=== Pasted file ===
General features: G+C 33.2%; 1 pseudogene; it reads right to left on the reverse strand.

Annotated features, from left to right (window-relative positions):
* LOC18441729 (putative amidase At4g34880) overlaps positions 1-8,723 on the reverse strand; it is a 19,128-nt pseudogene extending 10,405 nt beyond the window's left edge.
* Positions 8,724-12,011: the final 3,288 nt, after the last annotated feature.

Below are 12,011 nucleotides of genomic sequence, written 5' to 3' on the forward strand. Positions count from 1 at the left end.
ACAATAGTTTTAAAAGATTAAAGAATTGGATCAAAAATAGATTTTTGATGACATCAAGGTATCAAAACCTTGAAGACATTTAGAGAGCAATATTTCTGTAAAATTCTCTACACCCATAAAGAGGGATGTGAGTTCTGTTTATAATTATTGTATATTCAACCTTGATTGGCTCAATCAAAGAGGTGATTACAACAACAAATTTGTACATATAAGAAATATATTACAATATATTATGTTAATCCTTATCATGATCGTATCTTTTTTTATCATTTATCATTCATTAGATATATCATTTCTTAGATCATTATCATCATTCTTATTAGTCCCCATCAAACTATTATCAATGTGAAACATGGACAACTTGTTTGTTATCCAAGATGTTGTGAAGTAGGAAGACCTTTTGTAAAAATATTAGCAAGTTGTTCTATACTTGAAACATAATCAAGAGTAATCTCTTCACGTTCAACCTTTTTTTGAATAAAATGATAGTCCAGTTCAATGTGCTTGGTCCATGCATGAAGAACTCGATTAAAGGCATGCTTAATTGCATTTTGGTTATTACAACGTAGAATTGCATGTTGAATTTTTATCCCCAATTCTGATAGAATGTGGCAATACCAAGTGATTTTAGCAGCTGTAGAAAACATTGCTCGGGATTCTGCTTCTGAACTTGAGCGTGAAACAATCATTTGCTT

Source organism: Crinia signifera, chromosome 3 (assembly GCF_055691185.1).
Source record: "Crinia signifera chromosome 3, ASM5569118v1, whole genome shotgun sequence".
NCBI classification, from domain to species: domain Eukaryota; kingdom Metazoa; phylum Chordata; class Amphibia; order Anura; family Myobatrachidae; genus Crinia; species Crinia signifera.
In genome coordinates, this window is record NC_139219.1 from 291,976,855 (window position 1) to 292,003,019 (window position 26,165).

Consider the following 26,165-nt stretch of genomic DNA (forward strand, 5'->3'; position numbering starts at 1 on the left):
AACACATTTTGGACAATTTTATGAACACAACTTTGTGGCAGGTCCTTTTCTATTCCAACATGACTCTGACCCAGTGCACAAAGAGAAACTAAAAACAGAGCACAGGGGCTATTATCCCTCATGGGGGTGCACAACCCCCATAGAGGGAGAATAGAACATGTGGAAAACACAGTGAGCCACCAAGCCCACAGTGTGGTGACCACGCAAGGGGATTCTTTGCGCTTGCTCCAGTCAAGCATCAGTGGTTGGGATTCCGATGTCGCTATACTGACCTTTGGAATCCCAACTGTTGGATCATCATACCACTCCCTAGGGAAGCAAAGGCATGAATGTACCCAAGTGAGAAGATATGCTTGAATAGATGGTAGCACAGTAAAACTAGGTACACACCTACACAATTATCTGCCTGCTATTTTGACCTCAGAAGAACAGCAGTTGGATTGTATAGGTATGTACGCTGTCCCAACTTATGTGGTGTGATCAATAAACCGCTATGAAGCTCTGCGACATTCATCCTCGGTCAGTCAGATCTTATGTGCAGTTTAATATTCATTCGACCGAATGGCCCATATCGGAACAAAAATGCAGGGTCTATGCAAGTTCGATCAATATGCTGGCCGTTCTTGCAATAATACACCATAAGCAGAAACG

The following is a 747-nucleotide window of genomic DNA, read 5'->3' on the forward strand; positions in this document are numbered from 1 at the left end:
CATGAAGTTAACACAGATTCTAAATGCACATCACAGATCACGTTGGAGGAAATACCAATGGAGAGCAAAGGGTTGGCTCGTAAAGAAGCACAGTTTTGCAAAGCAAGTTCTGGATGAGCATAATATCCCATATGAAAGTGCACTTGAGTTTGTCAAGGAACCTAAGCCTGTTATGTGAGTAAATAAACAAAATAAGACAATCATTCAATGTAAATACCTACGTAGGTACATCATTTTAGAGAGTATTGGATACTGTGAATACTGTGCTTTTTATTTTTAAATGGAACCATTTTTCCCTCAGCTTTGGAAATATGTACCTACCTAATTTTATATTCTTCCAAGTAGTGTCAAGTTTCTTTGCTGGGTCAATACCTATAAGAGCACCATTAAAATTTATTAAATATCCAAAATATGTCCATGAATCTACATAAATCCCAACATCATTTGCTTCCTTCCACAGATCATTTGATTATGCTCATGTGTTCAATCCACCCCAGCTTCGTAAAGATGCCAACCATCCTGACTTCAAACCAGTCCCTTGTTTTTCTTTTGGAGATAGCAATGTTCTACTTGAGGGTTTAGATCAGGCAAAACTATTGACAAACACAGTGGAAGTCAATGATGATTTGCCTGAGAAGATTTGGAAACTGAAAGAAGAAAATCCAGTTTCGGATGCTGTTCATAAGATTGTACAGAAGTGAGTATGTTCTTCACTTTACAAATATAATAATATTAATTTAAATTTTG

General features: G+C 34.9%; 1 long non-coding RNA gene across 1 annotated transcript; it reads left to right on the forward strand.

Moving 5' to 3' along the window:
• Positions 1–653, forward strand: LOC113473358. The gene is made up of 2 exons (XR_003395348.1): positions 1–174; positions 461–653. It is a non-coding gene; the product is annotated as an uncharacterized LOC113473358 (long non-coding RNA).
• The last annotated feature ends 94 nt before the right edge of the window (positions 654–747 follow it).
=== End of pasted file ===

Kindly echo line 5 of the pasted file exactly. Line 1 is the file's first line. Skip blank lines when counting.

Below are 12,011 nucleotides of genomic sequence, written 5' to 3' on the forward strand. Positions count from 1 at the left end.